Dustin Farnsworth has gained national recognition for his intricate sculptures, captivating audiences through a mastery of craft, material, and storytelling. His work engages the viewer in an inner dialogue on the drama of life and death, suffering and redemption. Since completion of an undergraduate degree from Kendall College of Art and Design in 2010, his work has appeared in over 50 exhibitions nationally, including solo exhibitions at the Cameron Art Museum and the Huntsville Museum of Art. With the support of grants and fellowships, Farnsworth has continued his studio practice at a number of residencies including the 701 Center for Contemporary Art, the University of Wisconsin Madison, Penland School of Crafts, and Arrowmont School of Arts and Crafts. For the first 5 months of 2017, Farnsworth will call the McColl Center for Art and Innovation in Charlotte, NC both studio and home while working on a new project supported by the Windgate Charitable Foundation.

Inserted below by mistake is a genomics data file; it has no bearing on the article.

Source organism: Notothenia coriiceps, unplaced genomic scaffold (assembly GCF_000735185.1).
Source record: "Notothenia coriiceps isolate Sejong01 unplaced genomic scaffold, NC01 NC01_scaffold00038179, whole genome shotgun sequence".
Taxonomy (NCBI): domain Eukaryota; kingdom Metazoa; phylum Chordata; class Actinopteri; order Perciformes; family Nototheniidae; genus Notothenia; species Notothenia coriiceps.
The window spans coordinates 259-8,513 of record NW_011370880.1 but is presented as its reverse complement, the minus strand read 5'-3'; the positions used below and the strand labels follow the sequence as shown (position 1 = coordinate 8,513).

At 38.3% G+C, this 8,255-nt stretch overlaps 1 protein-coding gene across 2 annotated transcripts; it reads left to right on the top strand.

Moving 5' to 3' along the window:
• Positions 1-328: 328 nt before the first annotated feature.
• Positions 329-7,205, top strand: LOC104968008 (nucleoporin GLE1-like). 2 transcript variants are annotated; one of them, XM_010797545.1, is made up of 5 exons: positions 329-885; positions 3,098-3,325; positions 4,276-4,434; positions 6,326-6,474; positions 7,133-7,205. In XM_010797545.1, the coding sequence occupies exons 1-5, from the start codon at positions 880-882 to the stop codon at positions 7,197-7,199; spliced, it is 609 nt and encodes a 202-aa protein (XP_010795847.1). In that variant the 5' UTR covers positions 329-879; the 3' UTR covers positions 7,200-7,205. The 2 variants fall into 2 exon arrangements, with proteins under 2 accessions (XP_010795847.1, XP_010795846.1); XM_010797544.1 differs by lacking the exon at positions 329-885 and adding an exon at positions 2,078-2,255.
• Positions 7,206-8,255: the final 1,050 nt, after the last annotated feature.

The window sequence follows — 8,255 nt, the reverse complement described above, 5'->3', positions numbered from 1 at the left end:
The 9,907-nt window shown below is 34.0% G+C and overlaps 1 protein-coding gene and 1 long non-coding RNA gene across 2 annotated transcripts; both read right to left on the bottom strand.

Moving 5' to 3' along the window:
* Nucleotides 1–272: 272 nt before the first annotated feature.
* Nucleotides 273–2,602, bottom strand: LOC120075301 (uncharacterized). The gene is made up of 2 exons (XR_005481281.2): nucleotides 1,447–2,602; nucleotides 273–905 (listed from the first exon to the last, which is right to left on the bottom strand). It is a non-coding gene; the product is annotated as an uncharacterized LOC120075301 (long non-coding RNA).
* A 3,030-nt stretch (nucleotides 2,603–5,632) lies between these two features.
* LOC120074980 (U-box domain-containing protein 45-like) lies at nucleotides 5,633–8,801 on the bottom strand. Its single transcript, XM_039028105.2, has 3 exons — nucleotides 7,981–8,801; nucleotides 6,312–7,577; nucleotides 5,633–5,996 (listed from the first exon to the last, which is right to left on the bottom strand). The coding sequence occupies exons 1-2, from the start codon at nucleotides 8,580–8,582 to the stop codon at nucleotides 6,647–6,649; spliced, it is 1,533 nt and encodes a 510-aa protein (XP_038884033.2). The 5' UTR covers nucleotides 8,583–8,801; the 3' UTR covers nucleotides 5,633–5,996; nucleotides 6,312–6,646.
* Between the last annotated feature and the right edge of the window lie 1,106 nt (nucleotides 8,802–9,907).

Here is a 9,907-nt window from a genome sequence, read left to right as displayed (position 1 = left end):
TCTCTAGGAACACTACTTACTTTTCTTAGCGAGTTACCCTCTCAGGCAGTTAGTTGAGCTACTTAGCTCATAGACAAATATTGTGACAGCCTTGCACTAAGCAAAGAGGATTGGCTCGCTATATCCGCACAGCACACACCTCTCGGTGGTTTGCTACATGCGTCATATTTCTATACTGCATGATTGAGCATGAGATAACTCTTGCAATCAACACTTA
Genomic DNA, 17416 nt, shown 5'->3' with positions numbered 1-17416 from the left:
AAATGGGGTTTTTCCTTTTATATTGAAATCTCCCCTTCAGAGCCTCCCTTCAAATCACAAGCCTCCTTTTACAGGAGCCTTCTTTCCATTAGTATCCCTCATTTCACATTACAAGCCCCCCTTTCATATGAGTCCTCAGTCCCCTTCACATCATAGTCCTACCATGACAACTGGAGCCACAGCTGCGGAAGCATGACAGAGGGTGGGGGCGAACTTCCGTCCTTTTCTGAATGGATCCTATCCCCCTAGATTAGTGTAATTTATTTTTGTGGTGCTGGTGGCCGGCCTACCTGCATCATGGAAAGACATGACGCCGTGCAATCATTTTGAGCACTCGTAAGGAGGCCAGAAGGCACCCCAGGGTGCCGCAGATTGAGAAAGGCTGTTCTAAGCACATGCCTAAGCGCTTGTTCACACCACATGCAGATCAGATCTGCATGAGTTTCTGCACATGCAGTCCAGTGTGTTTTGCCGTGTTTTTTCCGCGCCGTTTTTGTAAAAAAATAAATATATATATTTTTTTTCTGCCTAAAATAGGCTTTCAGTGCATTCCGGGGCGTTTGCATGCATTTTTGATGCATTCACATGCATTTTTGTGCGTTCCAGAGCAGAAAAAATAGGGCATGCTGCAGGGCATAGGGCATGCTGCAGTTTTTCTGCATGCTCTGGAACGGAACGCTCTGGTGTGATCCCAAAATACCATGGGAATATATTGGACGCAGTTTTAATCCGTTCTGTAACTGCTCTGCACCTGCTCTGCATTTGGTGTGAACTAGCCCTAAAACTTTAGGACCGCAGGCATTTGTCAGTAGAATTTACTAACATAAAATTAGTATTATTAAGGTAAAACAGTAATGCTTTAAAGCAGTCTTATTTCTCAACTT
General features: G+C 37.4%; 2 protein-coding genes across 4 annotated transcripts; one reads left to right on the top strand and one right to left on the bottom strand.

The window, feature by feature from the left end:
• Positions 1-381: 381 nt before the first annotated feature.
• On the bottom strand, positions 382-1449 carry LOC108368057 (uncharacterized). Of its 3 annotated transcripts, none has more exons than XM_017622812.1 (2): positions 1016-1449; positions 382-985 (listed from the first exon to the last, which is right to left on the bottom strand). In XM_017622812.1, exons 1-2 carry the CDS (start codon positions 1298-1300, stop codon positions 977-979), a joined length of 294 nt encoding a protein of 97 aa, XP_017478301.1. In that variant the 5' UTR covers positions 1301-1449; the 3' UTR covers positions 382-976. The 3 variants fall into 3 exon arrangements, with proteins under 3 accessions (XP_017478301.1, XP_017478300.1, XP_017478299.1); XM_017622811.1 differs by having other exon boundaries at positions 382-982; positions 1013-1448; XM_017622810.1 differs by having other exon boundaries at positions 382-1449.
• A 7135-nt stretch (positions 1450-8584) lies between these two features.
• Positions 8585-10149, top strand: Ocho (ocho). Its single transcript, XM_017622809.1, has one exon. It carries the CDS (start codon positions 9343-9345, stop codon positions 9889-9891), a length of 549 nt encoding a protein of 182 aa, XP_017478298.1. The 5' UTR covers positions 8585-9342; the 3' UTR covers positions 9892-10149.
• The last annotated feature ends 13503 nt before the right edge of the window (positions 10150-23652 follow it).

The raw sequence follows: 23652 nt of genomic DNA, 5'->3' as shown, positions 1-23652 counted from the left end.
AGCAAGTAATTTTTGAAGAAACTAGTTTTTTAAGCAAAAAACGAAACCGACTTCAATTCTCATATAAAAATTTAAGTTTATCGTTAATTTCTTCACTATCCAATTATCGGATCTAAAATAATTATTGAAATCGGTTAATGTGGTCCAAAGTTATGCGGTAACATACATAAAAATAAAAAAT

Lecture: The Devils Work
Beginning in the golden age of jazz, this lecture will weave the meteoric rise and tumultuous fall of the automotive empire with the evolution of my own studio practice as it shifted from a craft focus to societal commentary. A range of personal influences from product design to auteur filmmakers will provide insight to my work while details of process will demystify the construction of complex forms, commonly misidentified as ceramics or metals. I will speak about how the perception of my role as an artist continues to evolve, detailing exciting new projects that push beyond comfort zones. As an outlier in a symposium of metalsmiths, this lecture will also examine the importance of a jewelers’ attention to detail, both within technique and studio practice.